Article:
Over brunch recently, a friend was excitedly telling me about a new job she just accepted. But after I congratulated her, she said with a distressed expression, "I'm worried I won't be able to succeed. Maybe I played up my skills too much in the interview. What if I start my training and fail miserably and then they'll wish they hadn't hired me?"
My friend was a smart, accomplished, and motivated young woman, so why did she suffer from this self-doubt? To me, it didn’t add up.
And yet, strangely enough, I knew exactly how she felt.
When I was in graduate school for social work, part of our training included an internship working with real clients. I remember my first week and being so scared that my clients would somehow call me out as a fraud. Every time I informed a new client that I was in training, I’d mentally brace myself for a request to change therapists—a request which never came, much to my relief.
I remember another experience where I was slated to present a research report to a team which included a member of senior management. I spent the minutes before my presentation going over my report again and again, convinced that I was going to be called out during the meeting for putting together a miserable report. In the end, I was able to handle every curveball question thrown at me. Then why, with all my training, experience, and preparation, did I feel like a fraud?
As it turns out, my friends and I were not alone in feeling this way. This common and all-too-familiar feeling (especially for women in the workplace) is actually known as the impostor syndrome. Even though they have the training and experience, many women are convinced that they are a fraud, that it is only a matter of time before someone finds out, and that their success was pure luck. Why? And can we do anything about it?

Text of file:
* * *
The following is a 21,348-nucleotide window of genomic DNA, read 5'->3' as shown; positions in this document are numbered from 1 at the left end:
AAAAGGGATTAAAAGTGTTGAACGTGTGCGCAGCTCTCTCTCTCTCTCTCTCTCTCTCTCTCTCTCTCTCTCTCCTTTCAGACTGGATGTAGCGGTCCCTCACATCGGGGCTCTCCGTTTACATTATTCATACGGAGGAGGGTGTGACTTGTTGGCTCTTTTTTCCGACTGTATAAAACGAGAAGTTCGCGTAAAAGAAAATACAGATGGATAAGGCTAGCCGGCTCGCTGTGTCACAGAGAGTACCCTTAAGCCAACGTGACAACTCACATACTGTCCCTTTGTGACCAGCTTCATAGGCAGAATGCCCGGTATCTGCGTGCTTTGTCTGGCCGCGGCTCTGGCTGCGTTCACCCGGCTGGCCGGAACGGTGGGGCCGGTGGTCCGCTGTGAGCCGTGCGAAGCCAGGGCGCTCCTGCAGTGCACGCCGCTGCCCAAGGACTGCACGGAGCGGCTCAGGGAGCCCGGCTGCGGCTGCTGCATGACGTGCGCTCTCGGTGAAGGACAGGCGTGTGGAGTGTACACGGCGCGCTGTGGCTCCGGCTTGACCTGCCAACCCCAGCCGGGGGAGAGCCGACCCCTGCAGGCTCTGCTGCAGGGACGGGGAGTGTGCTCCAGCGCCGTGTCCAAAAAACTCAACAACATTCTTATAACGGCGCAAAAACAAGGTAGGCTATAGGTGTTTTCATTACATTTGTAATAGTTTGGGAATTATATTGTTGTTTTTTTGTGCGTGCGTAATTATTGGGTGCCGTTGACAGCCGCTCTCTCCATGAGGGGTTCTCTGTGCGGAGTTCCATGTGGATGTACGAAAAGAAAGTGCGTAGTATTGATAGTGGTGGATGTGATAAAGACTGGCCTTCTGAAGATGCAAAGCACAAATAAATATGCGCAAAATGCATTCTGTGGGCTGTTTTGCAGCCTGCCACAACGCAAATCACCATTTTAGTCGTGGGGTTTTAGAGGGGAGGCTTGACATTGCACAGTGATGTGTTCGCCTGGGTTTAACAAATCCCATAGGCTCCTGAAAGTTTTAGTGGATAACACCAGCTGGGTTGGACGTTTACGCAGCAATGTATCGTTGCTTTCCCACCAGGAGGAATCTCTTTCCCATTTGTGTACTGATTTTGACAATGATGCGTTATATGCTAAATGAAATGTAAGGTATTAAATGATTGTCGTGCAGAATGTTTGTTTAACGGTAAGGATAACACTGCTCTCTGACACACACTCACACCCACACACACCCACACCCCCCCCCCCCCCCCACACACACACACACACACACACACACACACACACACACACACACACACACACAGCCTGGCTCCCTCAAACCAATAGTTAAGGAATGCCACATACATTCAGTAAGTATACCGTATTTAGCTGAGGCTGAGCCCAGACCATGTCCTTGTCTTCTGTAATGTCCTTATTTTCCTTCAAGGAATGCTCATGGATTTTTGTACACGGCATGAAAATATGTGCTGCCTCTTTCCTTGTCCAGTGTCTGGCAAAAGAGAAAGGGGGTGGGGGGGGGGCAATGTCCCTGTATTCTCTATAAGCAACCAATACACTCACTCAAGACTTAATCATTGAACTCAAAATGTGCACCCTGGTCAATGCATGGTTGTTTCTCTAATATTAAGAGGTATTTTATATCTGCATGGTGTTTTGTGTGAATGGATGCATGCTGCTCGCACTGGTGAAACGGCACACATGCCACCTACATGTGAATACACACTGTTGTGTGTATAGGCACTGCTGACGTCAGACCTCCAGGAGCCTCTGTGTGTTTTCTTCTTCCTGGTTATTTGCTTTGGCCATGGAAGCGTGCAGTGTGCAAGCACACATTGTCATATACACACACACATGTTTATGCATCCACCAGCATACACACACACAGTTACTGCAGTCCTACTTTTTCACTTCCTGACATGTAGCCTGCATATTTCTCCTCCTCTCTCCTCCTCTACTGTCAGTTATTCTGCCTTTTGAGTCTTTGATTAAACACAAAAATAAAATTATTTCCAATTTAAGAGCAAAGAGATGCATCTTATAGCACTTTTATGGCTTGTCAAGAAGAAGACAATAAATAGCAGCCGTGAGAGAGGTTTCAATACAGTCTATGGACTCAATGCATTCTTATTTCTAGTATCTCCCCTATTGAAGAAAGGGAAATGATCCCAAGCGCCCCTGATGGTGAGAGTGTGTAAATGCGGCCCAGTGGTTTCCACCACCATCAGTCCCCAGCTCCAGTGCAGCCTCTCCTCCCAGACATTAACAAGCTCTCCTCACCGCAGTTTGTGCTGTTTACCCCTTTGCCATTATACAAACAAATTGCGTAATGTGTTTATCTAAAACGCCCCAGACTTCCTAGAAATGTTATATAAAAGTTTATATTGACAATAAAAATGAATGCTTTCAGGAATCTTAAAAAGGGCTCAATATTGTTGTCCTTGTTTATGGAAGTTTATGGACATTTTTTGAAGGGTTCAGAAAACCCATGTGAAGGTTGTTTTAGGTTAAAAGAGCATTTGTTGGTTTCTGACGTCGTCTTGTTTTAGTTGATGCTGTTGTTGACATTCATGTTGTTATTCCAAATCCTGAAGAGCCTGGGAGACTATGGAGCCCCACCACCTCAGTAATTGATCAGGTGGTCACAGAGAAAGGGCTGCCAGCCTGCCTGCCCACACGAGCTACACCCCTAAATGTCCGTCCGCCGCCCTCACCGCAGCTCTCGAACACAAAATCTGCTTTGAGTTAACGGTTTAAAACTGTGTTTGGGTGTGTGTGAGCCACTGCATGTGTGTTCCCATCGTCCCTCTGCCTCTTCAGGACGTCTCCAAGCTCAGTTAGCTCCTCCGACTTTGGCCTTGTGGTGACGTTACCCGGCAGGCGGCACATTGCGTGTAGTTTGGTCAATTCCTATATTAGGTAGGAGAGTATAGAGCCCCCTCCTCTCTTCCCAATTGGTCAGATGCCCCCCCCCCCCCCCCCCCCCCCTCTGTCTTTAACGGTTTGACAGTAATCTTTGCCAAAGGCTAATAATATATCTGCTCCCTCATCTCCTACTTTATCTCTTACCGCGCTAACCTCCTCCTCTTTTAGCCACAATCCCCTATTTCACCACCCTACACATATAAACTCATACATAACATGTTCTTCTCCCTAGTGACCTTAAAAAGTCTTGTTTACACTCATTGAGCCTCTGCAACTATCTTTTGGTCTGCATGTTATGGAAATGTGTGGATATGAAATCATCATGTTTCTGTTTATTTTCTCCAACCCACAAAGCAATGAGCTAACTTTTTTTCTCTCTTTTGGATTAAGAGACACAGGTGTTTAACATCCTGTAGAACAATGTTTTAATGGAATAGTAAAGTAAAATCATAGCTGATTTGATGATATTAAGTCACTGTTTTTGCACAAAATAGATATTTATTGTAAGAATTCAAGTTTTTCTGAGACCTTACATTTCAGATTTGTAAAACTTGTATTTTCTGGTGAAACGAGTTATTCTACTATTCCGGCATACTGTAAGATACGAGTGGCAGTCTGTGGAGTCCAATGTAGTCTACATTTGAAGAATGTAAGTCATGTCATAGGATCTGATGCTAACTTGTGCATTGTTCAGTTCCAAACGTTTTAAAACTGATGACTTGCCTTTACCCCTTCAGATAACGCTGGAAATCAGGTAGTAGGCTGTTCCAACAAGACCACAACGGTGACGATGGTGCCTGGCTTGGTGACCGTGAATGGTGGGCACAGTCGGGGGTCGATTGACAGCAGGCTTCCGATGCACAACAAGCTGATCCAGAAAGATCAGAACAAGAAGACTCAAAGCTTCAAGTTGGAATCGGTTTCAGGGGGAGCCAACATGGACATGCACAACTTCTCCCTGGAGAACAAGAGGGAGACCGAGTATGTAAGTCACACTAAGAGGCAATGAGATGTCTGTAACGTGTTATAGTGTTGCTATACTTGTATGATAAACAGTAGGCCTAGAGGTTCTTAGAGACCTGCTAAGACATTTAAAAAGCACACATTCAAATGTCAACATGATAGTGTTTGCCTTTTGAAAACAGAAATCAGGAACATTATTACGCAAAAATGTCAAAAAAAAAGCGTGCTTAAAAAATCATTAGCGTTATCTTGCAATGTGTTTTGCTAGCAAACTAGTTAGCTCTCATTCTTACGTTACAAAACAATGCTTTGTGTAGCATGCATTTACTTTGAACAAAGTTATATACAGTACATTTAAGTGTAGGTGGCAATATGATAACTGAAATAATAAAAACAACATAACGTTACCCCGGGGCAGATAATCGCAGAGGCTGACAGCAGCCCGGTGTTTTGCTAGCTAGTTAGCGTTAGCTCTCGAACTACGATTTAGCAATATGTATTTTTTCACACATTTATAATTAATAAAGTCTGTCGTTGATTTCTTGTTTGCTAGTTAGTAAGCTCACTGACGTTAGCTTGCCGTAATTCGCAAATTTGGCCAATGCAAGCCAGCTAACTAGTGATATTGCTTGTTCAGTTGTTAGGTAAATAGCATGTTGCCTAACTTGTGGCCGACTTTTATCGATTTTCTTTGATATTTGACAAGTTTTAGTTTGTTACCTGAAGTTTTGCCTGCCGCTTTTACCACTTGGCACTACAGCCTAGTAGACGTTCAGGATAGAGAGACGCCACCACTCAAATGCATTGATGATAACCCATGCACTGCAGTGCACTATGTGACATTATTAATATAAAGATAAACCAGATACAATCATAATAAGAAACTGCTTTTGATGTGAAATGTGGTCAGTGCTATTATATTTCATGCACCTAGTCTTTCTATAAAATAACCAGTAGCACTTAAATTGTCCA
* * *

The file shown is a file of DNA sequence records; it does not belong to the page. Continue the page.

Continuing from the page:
WHY DO WE FEEL THIS WAY?
Despite the rather ominous-sounding name, impostor syndrome simply means attributing one’s successes and accomplishments to luck, feeling like a fake in a room of experts, and discounting one’s own successes. Valerie Young, Ed.D., one of the leaders in the research on this topic, delves into the origins of impostor syndrome and how to overcome it in her book, The Secret Thoughts of Successful Women: Why Capable People Suffer from the Impostor Syndrome and How to Thrive In Spite of It. She emphasizes that feeling like an impostor is different from experiencing low self-esteem because often, it is successful and high-achieving women who find themselves feeling like an impostor.
Young points out that 70 percent of participants in her study reported feeling like a fraud at some point in their life and that these feelings tend to surface during times of transition, new situations, or an important assignment. If you find yourself making excuses for your success such as, “I just got lucky, that’s all," then you are likely selling yourself short, she says.